As a social question moves to the fore, a whole cohort of writers appears to discuss it. Here are two books on aging, one speculative and one pragmatic. While both are more concerned with the course of individual lives than with the impact on society of longer-lived citizens, their publication is clearly a response to today's chorus of voices declaring, "We're still here!"
Theory first. David Gutmann, professor of psychiatry and education at Northwestern University, is analyzing changes in expected gender behavior that occur as men and women age. Aggressive warriors, on the frontier or in Wall Street, tend to become home-keeping, more dependent hedonists with retirement. Womanly mothers and mothers-to-be turn into public activists when nests empty. The crux comes with what he names "the parental emergency." The obligation to reproduce the race demands years of care for the next generation, so men guard the perimeter of family and community while women keep the home fires burning. The emergency over, each gender is free to explore the aspects of human potentiality from which their mission as parents had barred them. Men are also charged with the further duty of maintaining traditional culture, but even here, older women are sometimes able to enter areas of life reserved for males, including that of the sacred. Male and female existence form a cross, each moving from one side to the other.
Gutmann cites data from his own studies of Navajo, Druze and Mayan peoples plus some other anthropological material, along with results from a 1956 survey, the Kansas City Studies of Adult Life in which he took part. His thesis, however, goes beyond social psychology to posit a generic human and even pre-human tendency toward the role-shifting he describes. This bit of socio-biology is by far the least convincing of his surmises. The conduct he observes can, I think, be seen as a natural response to the basic gender split which exists in all human communities, though it is certainly variable in its social, economic and cultural assumptions and prescriptions. All we need posit as inherent are a couple of familiar character traits, curiosity and envy. The heavy duty of protecting women and children may well produce a male urge to lay that burden down and enjoy being looked after for once. To women, on the other hand, being looked after also means being ruled by powerful others, a condition likely to inspire an ardent desire to try a little willful independence.
Gutmann, I'm afraid, is too much in love with his own theory. His data, as he freely admits, includes much less female experience than male. We can't blame him for that: Women's lives simply haven't received much attention till recently. But some of his more imaginative exposition is terribly limited. Art, for example: He cites two brilliant cartoonists, William Steig and George Price, still happily drawing away in their 80s but now depicting scenes typical of Erik Erikson's "inner space" with female figures featured. They are, he feels, inexorably drawn to the domestic sphere. Well, OK. But how about some other aging geniuses: Picasso, Matisse, Monet, in love with experiment and drunk on color? How about the stubborn old chair-borne generals of the Great War who sent young men to die in the trenches in unproductive campaign after campaign? Our later lives may include role-reversals, especially when earlier roles are strictly limited, but we who are still here are still the same people.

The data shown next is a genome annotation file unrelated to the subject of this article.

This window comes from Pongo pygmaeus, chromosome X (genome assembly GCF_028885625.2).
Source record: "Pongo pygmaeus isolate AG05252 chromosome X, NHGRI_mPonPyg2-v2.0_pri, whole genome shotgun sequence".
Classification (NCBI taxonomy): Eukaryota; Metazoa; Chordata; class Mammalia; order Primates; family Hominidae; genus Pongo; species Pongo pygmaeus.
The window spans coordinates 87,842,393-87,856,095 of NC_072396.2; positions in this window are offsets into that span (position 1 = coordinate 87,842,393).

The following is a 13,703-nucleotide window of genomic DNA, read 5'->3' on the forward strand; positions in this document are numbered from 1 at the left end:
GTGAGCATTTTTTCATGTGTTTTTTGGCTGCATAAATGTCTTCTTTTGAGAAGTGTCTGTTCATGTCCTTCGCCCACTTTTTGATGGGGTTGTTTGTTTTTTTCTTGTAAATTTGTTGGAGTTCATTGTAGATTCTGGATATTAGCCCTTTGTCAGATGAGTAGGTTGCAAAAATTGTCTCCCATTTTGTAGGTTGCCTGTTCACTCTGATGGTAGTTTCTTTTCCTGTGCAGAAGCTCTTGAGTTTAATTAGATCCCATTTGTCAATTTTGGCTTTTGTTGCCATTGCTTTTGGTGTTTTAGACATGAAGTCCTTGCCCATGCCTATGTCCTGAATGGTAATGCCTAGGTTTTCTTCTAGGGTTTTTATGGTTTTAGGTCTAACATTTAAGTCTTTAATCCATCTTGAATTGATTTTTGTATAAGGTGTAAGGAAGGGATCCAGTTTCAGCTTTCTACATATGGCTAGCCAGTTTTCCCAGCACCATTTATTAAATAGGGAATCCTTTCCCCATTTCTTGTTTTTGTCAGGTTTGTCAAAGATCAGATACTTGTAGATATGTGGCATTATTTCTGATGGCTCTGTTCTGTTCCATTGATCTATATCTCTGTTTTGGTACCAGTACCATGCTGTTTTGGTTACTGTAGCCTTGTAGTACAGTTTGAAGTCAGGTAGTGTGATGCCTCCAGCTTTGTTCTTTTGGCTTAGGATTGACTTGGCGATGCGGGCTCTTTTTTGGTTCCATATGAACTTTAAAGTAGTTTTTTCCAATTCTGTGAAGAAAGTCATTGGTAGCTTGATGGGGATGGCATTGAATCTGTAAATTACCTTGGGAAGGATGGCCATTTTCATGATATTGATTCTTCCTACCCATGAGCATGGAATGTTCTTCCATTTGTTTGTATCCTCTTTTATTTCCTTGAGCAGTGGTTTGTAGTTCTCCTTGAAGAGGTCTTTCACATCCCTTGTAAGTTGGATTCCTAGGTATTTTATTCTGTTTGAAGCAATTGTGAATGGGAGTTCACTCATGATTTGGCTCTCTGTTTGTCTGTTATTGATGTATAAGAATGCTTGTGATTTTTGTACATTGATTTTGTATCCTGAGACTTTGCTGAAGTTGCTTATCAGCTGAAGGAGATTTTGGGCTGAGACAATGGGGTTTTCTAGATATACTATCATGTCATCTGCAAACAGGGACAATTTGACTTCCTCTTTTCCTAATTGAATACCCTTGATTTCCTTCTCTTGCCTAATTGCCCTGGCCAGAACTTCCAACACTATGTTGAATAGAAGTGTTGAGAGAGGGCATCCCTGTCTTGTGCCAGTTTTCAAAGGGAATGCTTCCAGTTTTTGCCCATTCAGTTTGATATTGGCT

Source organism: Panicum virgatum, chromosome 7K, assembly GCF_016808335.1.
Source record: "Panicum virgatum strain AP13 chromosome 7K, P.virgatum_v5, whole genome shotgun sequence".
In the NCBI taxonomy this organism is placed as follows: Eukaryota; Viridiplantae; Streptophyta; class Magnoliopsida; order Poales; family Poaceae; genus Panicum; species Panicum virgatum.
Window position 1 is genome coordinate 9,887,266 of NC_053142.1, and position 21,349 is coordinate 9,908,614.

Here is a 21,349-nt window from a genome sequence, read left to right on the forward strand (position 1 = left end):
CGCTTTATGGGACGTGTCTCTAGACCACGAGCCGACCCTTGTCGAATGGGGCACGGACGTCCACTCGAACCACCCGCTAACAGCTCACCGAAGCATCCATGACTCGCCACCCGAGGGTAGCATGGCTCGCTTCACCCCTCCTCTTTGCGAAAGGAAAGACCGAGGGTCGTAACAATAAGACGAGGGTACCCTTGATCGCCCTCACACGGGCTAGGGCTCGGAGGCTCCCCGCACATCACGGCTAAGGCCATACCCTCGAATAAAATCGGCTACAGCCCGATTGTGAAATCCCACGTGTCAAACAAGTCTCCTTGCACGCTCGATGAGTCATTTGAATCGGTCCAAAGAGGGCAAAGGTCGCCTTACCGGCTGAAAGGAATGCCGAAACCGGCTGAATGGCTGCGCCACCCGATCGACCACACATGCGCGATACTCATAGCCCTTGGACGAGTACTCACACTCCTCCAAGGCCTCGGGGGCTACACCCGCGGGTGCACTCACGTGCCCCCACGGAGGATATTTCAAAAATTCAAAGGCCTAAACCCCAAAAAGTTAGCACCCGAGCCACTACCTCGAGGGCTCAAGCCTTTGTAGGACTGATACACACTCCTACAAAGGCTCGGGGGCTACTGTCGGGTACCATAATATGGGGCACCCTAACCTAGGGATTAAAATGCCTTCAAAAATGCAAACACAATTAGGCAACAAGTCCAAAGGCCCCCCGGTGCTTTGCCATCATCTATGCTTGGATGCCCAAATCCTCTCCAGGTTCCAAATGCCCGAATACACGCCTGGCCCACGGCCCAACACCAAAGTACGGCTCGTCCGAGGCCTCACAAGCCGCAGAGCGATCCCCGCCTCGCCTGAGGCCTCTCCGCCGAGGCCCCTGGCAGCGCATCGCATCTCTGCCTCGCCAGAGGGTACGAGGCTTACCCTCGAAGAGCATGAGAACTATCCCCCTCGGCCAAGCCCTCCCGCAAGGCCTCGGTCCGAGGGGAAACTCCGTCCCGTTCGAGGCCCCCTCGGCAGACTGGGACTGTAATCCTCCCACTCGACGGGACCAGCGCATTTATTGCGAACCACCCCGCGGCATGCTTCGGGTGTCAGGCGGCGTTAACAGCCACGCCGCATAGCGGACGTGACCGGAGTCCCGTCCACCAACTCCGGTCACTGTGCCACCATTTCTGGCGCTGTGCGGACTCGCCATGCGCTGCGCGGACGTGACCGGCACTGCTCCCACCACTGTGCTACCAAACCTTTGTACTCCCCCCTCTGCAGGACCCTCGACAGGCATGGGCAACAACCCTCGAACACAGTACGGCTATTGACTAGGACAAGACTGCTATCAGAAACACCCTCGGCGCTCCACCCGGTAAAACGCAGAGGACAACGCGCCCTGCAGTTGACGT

Turn now to the pragmatic and valuable new compendium of advice and information from the Boston Women's Health Collective, "Ourselves, Growing Older," which enjoys meeting theory head on and arguing. Is menopause a medical event, to be treated as a disease? Certainly not. Here's what's happening as part of the course of existence; here's how to cope sensibly, looking for medical help when it's needed. Good diet, regular exercise and an ability to ask questions are essential. So is positive thinking--as long as that unattractive phrase is understood to contribute to healthy self-esteem rather than to self-delusion. Anecdotes abound, convey tips and reassure the nervous that others have faced the same problems and found this or that strategy useful. Resources are listed, Medicaid and Medicare explained, and the text enlivened with bits of verse, photographs and cartoons.